Wishing you peace and joy in 2015! The holidays were a whirlwind of activity -- we did our usual Upper Midwest tour, made more intense by a busy toddler, plus an extra weekend trip to Milwaukee for a family baby shower (well worth packing up the car again). December was quite a productive month knitting-wise, so there's plenty to catch up on.

This super soft and cozy faerie ring shawlette finally received a blocking and was given to a dear friend for her birthday.

Emily wears it well and looks quite glamorous! I usually scrunch up my shawlettes and wear them as scarves -- she really knows how to bring it.

pattern: faerie ring shawl, by Mariam Riddle
yarn: fleece artist cashlana  (discontinued), topaz
needles: US 8 (5.0 mm)

Lovely lace edging, and an easy pattern! I don’t like the instructions for the beginning, though -- I ended up with an odd-looking large hole that I jury-rigged when weaving in ends. I think the designer has updated the pattern and improved the directions now.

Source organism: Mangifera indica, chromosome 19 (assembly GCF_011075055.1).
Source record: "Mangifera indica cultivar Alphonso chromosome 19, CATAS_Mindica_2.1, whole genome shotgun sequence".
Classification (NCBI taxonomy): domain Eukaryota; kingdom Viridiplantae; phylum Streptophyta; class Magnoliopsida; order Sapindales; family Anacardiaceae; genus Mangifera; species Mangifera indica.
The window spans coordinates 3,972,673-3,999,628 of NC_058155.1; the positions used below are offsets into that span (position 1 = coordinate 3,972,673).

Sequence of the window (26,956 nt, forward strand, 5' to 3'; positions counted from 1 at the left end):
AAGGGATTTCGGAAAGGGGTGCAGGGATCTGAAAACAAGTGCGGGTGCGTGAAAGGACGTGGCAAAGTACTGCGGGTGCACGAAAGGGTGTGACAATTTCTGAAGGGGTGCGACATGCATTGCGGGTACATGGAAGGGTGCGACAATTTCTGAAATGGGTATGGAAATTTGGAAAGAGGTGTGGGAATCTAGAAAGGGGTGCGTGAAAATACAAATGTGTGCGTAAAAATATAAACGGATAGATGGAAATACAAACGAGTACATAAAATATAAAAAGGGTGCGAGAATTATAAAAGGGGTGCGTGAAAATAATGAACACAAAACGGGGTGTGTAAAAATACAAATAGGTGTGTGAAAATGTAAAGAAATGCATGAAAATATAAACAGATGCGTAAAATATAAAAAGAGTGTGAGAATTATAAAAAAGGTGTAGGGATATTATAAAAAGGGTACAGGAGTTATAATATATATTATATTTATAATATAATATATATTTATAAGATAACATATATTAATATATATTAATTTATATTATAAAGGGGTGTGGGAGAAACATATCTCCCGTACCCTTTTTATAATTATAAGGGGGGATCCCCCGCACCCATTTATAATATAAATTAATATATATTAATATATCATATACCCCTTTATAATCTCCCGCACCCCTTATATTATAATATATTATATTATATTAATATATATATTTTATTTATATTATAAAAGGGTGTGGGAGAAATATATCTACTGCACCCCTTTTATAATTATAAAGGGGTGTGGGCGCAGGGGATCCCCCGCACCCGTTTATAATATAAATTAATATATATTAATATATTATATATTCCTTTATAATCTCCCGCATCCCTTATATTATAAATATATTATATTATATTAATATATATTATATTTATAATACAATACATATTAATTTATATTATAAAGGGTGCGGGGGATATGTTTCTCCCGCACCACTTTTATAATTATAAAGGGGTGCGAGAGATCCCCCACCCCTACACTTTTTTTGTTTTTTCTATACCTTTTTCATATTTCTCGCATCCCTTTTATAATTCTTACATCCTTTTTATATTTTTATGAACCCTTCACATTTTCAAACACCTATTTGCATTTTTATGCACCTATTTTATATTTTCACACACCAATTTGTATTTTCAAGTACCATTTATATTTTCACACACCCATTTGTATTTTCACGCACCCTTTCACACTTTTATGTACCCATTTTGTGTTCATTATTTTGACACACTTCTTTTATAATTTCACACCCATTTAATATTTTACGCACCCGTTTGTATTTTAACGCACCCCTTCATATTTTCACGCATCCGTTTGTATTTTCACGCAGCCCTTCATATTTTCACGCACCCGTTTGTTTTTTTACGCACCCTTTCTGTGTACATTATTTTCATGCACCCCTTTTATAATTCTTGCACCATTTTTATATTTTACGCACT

Monday, December 22, 2014

happy holidays

Wishing you holidays filled with peace, joy, love, and warmth.

Tuesday, December 16, 2014

matchy matchy

Saturday night I dug out some cardigans that I had knit for Erik that needed just a few finishing touches, and we settled in for our annual viewing of Elf. Many belly laughs later, Erik had a new cardigan to wear! It will fit him for approximately five minutes, so I wish that I had sewn on the buttons sooner, but that's how it goes.

pattern: antler, by alexa ludeman, tin can knits
yarn: cascade 220 heathers, 9451, Lake Chelan Heather, 2 skeins
needles: US 5 and 7 Clover bamboo circs
size: 2-4 years

The pattern is easy to knit and went very quickly. The sleeves are way too long as written -- I shortened them a tad, but should have shortened them by at least another 2 inches. Erik is tall, but his height is all in his torso (not in his arms) -- if I were to knit this again, I'd lengthen the body of the cardigan, too.
The yarn is leftover from my Drops cardigan, which I just love and wear all the time. So cozy and comfy!
Plenty is left on my to-knit list before the holidays, some quick and easy -- a Minnesota Vikings hat (turn a square in purple and gold), a Chunkeanie, maybe a pair of these crazy-looking Cozy Mittens (the construction looks neat) -- and one that will be a real stretch, a Big Lebowski-inspired cardigan for Paul. There are still gifts to buy and wrap, cookies to bake, and decorating to finish, but we're enjoying the season and doing things like the St. Lucia festival at the Swedish American Museum, the holiday El train, and relaxing by the lights of the Christmas tree.

Thursday, November 27, 2014